Alain Ducasse is one of the most famous chefs in the world, beaten only by Joël Robuchon when it comes to Michelin stars – Ducasse currently has 21 to Robuchon’s 31. Alain Ducasse is also a chocolate master whose ideas are created by Nicolas Berger. Ducasse tends to work across three families of flavour: ganache, praline and truffles, each one layered with contrasting textures and flavours. There’s something for every chocolate lover, and Le Chocolat prizes single-origin ingredients of the finest order. Coal Drops Yard’s site is the first to open in the UK.

Open for business and noteworthy in the nearby district of Granary Square district:

Granary Square, Ivy Brasserie

1-3 Stable Street, London, N1C 4AB
The latest venture from The Ivy Collective brings its trademark style to the area. Art Deco parquet floors, low brass tables and frosted glass panels are magically juxtaposed with oversized chandeliers, 18th century ornithological prints and exposed brickwork and pipes. It all works beautifully, and the setting feels as relaxed as it does elegant. The customary all-day dining includes sumptuous breakfasts with freshly pressed juices, eggs prepared any way you desire, smoked salmon on rye with crab, smashed avocado and grapefruit, and buttered kippers. The dinner menu is a modern British affair, with a smattering of Middle Eastern dishes. Be sure to save room for a dessert. The only tricky bit is picking from star turns such as chocolate bombe with honeycomb centre, cherry ice cream sundae with pistachio, or flourless cappuccino cakes.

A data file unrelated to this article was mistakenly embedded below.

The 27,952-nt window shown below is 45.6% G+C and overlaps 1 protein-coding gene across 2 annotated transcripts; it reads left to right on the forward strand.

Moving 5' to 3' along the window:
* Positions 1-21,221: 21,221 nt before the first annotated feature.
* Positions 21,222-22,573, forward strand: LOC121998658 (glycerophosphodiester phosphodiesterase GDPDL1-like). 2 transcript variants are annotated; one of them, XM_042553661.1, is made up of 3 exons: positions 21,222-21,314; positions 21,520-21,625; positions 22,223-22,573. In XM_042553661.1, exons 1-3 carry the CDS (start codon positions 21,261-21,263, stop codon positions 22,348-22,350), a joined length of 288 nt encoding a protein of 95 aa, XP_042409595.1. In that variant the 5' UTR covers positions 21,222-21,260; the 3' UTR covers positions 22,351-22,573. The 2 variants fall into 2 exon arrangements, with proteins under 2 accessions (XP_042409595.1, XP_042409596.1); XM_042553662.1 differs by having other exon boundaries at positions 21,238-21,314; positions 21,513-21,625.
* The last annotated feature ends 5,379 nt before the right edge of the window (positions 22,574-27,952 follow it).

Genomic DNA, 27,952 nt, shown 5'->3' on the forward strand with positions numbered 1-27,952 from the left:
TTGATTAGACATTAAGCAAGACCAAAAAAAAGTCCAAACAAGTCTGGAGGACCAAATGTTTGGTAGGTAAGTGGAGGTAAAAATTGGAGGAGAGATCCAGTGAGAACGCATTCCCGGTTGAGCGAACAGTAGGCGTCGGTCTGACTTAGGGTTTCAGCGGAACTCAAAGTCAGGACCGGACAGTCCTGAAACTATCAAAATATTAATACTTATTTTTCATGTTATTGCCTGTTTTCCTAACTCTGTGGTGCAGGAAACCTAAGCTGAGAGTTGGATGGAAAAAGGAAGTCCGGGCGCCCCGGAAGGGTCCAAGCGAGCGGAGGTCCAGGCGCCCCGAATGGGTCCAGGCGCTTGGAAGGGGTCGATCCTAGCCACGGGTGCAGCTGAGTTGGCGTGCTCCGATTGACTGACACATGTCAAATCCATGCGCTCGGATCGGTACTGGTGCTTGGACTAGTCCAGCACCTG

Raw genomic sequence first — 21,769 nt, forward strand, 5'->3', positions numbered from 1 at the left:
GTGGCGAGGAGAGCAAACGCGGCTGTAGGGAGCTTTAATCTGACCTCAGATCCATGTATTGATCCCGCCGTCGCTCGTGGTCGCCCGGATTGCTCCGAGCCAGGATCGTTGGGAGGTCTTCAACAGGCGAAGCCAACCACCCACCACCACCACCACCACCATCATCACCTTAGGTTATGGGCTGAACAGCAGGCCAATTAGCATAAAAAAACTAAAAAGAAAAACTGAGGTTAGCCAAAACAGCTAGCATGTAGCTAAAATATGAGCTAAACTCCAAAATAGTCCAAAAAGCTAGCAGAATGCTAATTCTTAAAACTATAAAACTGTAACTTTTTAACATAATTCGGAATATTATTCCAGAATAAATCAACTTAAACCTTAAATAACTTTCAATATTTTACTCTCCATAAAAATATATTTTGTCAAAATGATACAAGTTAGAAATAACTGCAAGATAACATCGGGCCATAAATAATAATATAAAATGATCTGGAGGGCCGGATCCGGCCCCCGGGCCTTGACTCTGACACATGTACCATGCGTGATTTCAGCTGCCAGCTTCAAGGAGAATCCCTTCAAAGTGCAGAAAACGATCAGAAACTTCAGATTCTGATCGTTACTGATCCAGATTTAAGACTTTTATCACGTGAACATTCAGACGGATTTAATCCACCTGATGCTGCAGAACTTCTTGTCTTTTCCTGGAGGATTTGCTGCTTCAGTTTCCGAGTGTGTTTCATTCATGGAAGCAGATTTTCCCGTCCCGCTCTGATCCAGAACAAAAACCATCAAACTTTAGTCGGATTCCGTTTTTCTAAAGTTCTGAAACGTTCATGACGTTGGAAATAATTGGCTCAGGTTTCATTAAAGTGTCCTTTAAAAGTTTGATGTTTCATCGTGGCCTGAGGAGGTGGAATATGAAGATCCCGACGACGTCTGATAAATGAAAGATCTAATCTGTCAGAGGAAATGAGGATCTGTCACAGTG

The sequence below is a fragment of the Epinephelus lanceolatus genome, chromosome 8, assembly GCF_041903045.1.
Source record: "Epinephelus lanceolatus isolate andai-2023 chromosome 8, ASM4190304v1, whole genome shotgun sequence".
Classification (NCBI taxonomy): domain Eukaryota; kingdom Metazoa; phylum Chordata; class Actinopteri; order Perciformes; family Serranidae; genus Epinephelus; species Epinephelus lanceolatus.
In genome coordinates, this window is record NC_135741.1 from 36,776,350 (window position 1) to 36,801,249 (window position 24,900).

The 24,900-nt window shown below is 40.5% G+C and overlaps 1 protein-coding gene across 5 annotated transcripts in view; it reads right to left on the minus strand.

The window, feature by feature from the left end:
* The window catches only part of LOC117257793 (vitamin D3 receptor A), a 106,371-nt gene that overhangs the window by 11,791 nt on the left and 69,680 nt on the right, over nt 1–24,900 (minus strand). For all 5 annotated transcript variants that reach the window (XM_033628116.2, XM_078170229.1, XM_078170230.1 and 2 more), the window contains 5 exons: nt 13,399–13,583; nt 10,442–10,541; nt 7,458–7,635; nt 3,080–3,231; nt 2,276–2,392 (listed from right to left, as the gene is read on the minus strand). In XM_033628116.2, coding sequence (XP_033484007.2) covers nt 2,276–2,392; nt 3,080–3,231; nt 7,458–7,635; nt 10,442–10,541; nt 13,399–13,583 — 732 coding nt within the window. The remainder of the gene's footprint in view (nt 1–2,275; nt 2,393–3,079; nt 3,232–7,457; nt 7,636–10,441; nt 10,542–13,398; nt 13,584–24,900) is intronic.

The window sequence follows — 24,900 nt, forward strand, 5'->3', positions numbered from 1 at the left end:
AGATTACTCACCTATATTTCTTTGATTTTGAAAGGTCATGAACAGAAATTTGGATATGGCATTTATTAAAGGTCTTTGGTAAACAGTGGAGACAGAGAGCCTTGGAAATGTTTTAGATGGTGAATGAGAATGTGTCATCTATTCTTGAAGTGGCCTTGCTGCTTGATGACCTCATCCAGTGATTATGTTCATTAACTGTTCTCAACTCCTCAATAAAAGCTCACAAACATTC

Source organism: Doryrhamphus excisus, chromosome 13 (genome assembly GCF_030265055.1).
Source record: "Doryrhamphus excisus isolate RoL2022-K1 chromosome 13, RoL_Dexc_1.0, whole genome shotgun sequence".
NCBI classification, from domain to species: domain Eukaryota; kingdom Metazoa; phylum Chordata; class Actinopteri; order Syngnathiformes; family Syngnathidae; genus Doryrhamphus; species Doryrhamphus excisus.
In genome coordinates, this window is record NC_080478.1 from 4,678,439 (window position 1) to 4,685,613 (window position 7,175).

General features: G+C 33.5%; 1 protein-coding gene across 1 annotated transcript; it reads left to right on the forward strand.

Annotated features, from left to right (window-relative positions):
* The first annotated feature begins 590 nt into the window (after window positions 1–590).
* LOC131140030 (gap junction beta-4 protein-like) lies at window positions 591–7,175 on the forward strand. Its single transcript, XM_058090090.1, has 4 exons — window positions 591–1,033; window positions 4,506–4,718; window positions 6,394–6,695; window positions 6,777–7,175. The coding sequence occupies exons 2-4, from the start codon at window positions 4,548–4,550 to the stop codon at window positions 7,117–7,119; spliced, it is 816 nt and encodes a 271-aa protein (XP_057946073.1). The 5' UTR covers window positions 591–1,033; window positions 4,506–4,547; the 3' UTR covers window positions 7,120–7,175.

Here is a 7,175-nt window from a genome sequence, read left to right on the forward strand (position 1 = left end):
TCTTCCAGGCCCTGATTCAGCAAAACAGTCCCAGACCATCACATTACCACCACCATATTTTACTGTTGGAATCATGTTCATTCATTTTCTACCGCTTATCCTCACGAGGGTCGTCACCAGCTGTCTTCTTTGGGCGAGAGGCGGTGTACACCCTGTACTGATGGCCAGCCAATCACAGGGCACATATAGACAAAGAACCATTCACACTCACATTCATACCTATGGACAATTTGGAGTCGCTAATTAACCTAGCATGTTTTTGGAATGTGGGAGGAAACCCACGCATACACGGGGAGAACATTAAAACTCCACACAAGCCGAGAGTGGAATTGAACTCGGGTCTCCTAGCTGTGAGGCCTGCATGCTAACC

The Lighterman

3 Granary Square, London, N1C 4BH
This pub and restaurant is fabulously located, flanked as it is by Granary Square on one side and Regent’s Canal on the other. The modern British all-day and weekend brunch menus are bursting with seasonal and sustainable produce. There’s a good choice of salads, spelt flour flatbread, aged beef burgers and wood-fire grilled dishes.

Coal Drops Yard opens on Friday 26th October 2018 at Stable Street, London N1C 4AB. For more information on these and other fine-dining venues in the King’s Cross area, please contact your Lifestyle Manager.